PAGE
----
Land degradation in Sri Lanka has become a serious problem that needs immediate attention. With this project, IUCN is supporting the development and implementation of innovative funding systems to promote SLM. One of the underlying reasons for insufficient investments in SLM is that the government and the farming community haven’t accounted adequately for the real cost of land degradation and benefits of SLM to individuals as well as the economy.

slm-photos Delthota - Kalugala village (left) & Dambugas Agala - information survey Photo: Sampath Goonatilake / IUCN

Support to Low Carbon Development in the Apparel Sector in Sri Lanka through Sustainable Financing

The project aims to introduce low carbon development in the apparel sector in Sri Lanka through the development of a strategy for sustainable financing. The Sustainable Finance Strategy for the Apparel Sector in Sri Lanka will guide and help the industry to be greener and will be shared with a wider audience by HSBC. 

sustainble-finance-photos Panel discussion (left) & A session with Banks' representatives Photo: HSBC/ IUCN


 Climate change

Ongoing Projects

Environmental conflict mapping through GIS and historical event data collection and analysis

The Northern and Eastern Provinces of Sri Lanka present a highly complex ethnic and religious composition and have been the heart of the protracted civil war. In a post-conflict context, the region has witnessed polarization of communities over access to, ownership of natural resources, such as land and water. The drivers of resources-based conflicts can be attributed to institutional, economic, social and climate constraints. However, local grievances caused by constraints have the propensity to take an ethicized direction in a politically and socially fragile post-conflict environment.

‘Early Identification of the drivers of environmental-resource-based communal conflicts for preventive action’ is a 12-month project that seeks to prevent conflict, by strengthening early warning and early response to environmental-resource-based conflicts that have the potential to deepen ethnopolitical fault lines and undermine social cohesion in the country. The project aims to identify the drivers of environmental resource-based conflicts through historical mapping of the issue focusing on the dry zone and use GIS to conduct geospatial mapping that will support the analysis of the above-mentioned issues and their trends and patterns.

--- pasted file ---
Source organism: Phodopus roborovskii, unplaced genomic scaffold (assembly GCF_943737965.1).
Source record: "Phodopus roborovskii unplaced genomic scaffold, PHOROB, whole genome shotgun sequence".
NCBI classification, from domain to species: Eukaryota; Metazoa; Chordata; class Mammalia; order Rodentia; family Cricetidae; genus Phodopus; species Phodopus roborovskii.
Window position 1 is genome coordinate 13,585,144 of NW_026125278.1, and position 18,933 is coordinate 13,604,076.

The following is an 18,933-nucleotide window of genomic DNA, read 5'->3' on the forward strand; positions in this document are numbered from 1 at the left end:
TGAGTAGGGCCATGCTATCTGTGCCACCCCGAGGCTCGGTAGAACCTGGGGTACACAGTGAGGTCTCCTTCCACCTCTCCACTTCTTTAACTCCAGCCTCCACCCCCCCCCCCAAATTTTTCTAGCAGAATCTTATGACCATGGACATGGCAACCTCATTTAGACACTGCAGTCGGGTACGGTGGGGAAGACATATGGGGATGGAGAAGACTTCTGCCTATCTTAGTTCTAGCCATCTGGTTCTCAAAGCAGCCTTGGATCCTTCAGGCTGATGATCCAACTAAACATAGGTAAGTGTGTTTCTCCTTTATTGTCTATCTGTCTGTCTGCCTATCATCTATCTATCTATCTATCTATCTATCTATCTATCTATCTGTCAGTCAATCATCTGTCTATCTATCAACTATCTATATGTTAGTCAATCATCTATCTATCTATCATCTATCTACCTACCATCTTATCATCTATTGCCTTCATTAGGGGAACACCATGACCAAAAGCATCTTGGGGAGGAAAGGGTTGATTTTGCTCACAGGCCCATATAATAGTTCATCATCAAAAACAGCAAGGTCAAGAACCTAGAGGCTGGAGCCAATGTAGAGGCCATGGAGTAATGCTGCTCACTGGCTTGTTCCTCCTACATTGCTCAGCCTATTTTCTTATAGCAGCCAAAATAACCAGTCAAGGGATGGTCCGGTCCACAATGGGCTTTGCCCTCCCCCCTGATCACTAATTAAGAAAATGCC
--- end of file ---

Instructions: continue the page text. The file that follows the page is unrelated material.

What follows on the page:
undp-gis-project Priority area selection Photo: Darshani Wiijesinghe/ IUCN

Past Projects

Child-centred Climate Risk Assessment in Sri Lanka (CCCRA)

As an initial step, UNICEF has partnered with the Climate Change Secretariat (CCS) to carry out a “Child Centred Climate Risk Assessment (CCCRA) in Sri Lanka” which will add value to internal decision-making in UNICEF to strengthen its risk and climate-sensitive programming, especially in the context of the new UNICEF's five-year country program (2018-2022) . IUCN led the CCCRA process in collaboration with all the stakeholders.

Ecological restoration of Kapiriggama cascade system of tanks in Rambewa Divisional Secretariat in Anuradhapura

The project was expected to serve as a demonstration site for a range of best practices that can influence policy formulation on investments and modalities of such restorations. It was also expected to be a model that highlights the use of ancient knowledge in current climate adaptation contexts. 

kapiriggama-photos Prosperity (left) & Paddy track (right) Photo: Kumudu Herath / IUCN


 Freshwater & Water Security

Past Projects

Management and conservation of the Kelani River Basin

The Kelani River Basin is home to over 25% of the Sri Lankan population. The river is the primary source of drinking water to over 4 million people living in Greater Colombo and over 10,000 industries and businesses depend on the natural resources and services provided by the basin. Due to the complexity and cross-cutting nature of the issues related to Kelani River catchment management, a multi-sector, multi-agency and multi-stakeholder approach is being proposed to ensure the long-term sustainability and resilience of the Kelani River Basin and its ecosystem services.